Price at time of publish: $32

When I travel by plane, I avoid checking a bag if at all possible — and even more so on a train. When backpacking through Europe and Asia, my 80-liter pack came with me in my room, and I stored it with me on my bunk. With the multiple stops trains make, sometimes at all hours of the night, it feels more secure to have my luggage on board with me and that's why I suggest bringing a regular backpack plus a carry-on suitcase. Even if you’re sitting in coach at a proper seat (versus a cabin), you can often stuff your luggage and/or backpack above your head and your valuables under the seat in front of you.

For extra security, get a suitcase with obvious locks, and buy a small lock for your backpack if you plan on leaving it unattended. Packing your electronics in their own travel pouch, separating your toiletries out for easy access, and keeping anything you can’t live without in a hip bag are highly recommended. If you’re in a private room or on a luxury train, you don’t have to be as worried about security, but I’d still recommend using a carry-on size suitcase so you have access to everything you need whenever you need it.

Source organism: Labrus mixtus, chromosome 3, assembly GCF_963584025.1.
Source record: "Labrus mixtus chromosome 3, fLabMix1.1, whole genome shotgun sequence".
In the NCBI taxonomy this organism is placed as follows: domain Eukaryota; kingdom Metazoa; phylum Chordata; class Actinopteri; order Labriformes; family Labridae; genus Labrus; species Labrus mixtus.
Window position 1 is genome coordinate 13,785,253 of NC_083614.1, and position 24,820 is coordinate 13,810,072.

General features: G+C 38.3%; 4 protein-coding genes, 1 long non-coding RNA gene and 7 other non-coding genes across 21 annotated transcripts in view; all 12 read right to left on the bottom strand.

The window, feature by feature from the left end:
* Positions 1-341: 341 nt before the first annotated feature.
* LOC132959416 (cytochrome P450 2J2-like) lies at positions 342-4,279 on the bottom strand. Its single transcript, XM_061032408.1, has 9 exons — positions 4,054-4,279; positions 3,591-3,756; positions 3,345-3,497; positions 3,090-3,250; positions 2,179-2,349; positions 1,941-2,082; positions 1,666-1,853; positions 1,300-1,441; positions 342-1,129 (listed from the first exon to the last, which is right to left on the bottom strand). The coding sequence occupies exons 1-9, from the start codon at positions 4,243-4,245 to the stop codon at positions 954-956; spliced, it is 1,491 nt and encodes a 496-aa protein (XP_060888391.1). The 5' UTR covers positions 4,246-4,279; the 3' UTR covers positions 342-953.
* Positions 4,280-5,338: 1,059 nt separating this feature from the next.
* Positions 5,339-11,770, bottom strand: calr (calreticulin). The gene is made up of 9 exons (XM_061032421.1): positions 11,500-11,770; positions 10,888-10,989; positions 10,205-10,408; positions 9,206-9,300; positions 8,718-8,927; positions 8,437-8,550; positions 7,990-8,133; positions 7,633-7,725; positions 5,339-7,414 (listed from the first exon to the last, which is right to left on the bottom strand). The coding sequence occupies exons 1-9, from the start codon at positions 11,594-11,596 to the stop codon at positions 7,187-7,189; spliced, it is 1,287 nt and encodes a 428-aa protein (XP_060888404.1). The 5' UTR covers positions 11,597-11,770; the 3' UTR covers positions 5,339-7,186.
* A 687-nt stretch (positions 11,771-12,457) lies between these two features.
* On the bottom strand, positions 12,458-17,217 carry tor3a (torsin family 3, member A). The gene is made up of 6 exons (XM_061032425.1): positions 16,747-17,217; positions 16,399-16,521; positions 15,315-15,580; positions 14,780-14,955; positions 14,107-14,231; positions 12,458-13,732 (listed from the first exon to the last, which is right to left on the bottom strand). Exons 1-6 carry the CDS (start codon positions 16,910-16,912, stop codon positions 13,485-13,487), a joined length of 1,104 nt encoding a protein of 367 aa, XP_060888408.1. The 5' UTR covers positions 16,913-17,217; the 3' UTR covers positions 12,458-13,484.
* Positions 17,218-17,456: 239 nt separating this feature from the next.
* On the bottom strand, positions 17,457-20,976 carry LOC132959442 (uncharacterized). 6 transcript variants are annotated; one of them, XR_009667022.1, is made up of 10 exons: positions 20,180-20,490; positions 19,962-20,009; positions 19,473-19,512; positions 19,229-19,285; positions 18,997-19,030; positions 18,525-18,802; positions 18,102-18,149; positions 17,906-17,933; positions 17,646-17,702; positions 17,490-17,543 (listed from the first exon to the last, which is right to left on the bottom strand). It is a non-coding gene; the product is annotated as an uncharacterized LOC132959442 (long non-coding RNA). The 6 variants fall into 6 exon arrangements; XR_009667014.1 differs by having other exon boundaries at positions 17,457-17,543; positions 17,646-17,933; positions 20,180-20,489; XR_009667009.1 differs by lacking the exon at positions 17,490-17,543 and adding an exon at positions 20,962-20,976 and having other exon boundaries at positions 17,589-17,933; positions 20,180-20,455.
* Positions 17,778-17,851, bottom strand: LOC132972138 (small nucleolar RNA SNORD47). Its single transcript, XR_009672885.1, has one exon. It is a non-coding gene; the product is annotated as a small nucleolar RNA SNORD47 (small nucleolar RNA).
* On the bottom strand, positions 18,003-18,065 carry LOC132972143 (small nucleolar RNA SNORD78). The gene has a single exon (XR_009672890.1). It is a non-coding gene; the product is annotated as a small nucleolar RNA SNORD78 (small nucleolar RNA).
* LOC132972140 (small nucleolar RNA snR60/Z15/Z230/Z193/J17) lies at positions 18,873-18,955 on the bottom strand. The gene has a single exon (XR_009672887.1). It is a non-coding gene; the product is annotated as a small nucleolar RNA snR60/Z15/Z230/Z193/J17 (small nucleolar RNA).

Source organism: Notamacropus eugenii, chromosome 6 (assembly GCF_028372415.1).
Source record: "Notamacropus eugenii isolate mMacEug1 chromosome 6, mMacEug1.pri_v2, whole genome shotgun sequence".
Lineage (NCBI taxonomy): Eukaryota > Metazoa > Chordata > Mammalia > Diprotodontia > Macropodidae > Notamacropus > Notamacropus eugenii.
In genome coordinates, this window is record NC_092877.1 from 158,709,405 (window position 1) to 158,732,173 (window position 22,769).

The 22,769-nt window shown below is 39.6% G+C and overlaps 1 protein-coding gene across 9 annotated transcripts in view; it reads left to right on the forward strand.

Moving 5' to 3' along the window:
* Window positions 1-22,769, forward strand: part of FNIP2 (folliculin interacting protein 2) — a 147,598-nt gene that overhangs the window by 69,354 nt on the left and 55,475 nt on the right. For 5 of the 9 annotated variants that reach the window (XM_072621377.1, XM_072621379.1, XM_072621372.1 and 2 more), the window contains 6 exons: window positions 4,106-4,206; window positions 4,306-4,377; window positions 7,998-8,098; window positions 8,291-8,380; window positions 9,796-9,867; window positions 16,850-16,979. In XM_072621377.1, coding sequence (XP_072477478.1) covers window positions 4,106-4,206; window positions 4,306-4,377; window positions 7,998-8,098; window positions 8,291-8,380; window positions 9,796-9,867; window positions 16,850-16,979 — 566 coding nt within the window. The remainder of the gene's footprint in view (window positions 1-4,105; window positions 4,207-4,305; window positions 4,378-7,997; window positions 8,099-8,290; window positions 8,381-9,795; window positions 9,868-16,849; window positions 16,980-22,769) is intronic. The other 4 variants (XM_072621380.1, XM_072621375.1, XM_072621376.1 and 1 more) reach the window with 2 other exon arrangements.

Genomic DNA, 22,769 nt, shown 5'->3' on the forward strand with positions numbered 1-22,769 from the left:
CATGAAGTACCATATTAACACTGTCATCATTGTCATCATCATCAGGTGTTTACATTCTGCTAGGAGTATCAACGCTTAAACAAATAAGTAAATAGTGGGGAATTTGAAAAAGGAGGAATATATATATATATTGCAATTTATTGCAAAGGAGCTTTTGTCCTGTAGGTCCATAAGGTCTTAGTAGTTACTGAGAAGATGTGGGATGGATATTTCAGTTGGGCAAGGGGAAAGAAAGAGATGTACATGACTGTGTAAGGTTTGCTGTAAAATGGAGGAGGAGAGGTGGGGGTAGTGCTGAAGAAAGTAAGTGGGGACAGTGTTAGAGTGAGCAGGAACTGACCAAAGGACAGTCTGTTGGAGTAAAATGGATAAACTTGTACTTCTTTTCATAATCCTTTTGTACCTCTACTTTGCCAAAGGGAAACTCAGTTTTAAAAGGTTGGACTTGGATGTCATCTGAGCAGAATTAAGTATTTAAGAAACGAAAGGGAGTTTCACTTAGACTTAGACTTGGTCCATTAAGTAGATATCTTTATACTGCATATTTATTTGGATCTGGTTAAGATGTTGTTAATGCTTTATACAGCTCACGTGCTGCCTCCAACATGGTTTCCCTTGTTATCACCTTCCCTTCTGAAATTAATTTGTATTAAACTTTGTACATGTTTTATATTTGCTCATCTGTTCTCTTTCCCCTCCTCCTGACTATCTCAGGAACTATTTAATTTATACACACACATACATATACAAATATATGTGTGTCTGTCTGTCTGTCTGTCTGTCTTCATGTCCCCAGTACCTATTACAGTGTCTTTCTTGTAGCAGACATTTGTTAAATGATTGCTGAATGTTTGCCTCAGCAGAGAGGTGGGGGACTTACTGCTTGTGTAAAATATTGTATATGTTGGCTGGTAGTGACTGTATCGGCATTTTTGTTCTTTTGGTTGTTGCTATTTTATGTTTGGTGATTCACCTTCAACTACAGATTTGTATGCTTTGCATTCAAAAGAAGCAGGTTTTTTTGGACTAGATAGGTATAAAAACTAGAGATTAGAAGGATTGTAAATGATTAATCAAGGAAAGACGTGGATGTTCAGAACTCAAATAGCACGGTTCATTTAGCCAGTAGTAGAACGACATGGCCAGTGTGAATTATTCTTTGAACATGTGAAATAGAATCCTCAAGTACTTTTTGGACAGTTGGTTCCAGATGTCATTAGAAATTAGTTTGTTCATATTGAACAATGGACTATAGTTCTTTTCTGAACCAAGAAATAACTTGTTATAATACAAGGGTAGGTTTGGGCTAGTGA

Sea to Summit

The Sea to Summit Hanging Toiletry Bag has four breathable mesh compartments and a built-in hook, giving you easy access to your items and allowing you to better maneuver in any small space. Easy-grip zippers can be opened with wet fingers, and there’s also a detachable shatterproof mirror (though, unless the bag is hung high enough, it doesn’t do much).